It’s Not Just the Zone

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We just returned from an intense two-week road trip to the Great Lakes. We visited thirteen states and one province and saw at least a glimpse of all five Great Lakes. You can see our route at right. It was a great trip. We took lots of photos, plus our drive across the prairies of North Dakota means that I’ve finally checked off my bucket list goal of visiting all 50 states! Continue reading “It’s Not Just the Zone”

Garden Advice: Using Salt in the Garden

no saltOne of my perverse pleasures is perusing Pintrest to find bad garden advice. There’s certainly no lack of misinformation on the web, and Pintrest seems to collect it all. Most advice is simply a waste of time and money—sprinkling Epsom salts on your plants, spraying weeds with vinegar, pouring beer on your lawn. They don’t help, but they won’t kill your plants either. However, yesterday I came across a recommendation that will seriously damage your garden. I was so horrified that I immediately sat down to write this post.

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Dealing with Compacted Soils

20160309_134005Last week I shared how to determine the make-up of your soil. This knowledge is helpful, but it doesn’t solve the problem of soil so hard, you can’t get a shovel into it. That’s what we’ll cover today.

Most often, soil that is rock-hard is mostly clay. Sand can get hard, too, but it’s much more forgiving. They don’t make pottery out of sand. So what do you do with your compacted clay? Here are some do’s and don’ts.

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Dealing with Compacted Soil

Rocks_Hwy50-BlueMesaReservoir-CO_LAH_8224-001My soil is rock hard! That’s a common complaint along Colorado’s Front Range. Our soils tend to extremes—we find that we’re either dealing with sand and decomposed gravel (the remains of glacial moraines), or clay. Then, to make things worse, soil becomes compacted over time. Roots can’t force their way through compacted soils, plus there’s no place for air or water. How do we turn compacted dirt into soil that nurtures life?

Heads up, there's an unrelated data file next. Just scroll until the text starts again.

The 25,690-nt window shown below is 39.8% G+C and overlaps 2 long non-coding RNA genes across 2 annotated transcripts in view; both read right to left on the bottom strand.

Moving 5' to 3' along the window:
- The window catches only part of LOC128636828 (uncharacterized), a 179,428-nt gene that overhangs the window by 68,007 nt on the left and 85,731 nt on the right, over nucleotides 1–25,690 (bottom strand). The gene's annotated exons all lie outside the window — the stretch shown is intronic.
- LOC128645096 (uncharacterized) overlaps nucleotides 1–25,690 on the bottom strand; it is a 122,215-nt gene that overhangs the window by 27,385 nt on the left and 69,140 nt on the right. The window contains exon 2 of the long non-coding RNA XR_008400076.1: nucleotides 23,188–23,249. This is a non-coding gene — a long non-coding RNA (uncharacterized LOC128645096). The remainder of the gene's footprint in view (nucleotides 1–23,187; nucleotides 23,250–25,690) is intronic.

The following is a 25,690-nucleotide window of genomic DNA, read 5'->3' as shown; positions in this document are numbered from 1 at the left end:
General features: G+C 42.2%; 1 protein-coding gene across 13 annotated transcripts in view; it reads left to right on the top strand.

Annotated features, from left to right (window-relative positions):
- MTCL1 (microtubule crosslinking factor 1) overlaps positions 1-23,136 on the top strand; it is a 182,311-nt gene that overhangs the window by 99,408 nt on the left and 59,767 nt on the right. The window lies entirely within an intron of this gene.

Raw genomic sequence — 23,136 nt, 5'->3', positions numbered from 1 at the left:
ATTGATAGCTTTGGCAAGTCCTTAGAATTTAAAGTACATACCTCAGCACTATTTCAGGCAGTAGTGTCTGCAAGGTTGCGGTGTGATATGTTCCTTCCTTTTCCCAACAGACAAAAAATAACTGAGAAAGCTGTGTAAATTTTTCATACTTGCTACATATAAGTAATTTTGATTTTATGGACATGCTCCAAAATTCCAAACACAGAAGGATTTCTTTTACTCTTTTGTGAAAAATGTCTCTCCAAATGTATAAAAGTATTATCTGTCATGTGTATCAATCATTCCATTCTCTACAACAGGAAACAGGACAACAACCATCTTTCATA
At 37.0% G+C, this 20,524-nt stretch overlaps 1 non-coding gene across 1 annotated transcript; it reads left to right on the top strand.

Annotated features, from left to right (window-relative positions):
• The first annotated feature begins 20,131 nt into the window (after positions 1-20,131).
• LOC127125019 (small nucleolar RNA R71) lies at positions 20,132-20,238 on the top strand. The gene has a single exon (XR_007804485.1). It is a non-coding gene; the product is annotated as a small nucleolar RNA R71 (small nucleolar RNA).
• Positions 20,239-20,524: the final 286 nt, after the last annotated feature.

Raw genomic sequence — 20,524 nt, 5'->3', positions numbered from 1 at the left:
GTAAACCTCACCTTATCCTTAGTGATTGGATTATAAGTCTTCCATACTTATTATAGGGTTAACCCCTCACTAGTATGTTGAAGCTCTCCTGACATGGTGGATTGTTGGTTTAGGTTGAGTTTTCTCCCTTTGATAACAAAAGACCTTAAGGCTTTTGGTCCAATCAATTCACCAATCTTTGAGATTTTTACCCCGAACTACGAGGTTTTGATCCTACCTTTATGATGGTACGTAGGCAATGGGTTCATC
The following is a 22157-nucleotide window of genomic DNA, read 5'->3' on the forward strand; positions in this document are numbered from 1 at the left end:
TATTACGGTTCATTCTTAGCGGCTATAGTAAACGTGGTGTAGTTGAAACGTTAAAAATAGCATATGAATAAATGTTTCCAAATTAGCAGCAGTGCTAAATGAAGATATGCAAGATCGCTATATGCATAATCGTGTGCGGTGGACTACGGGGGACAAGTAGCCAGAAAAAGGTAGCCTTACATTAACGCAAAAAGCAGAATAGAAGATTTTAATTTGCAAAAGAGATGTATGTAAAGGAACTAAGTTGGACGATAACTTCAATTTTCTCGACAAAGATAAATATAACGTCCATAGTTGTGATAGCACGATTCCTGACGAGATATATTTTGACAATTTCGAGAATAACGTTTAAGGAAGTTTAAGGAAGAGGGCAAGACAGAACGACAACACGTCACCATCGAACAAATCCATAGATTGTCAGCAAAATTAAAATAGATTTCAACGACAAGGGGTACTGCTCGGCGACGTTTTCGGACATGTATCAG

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Epsom Salts in Colorado: NOT

epsom saltsEpsom salts are often recommended as ways to improve your garden. A quick Google search turned up claims that they will improve seed germination, increase the size and number of flowers, reduce fruit drop, increase nutrient absorption, counter transplant shock, green up your lawn, prevent leaf curling, deter slugs, kill weeds, grow sweeter fruit, produce sweeter tomatoes with fewer problems such as blossom rot, increase pepper yields, and result in more and bigger roses on healthier plants. Wow. With benefits like these, we should all be putting Epsom salts in our gardens!

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Grow Plants, Grow!

We have plants! No more mud, no more growing chasm in the backyard where the runoff was carrying our dirt away. The landscapers finally arrived and we now look a lot more finished.

front yard 2015-08-07 11.27.53Can you find the plants in this photo? There are 29 of them (not counting the ones in the pots on the porch)!

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From Dirt to Soil

20150509_180820Three weeks have now passed since we took ownership of our new house. Three weeks of lugging heavy furniture from room to room until it looks “right”—or ends up in the “to sell” pile. Three weeks of unpacking boxes only to find we need to add shelving to closets before the contents have a place to land. Three weeks of making decisions—picking out new bar stools for the counter in the great room, choosing a table and chairs for the deck, researching what kind of window coverings we might want. Three weeks of spending every spare moment indoors, settling in.

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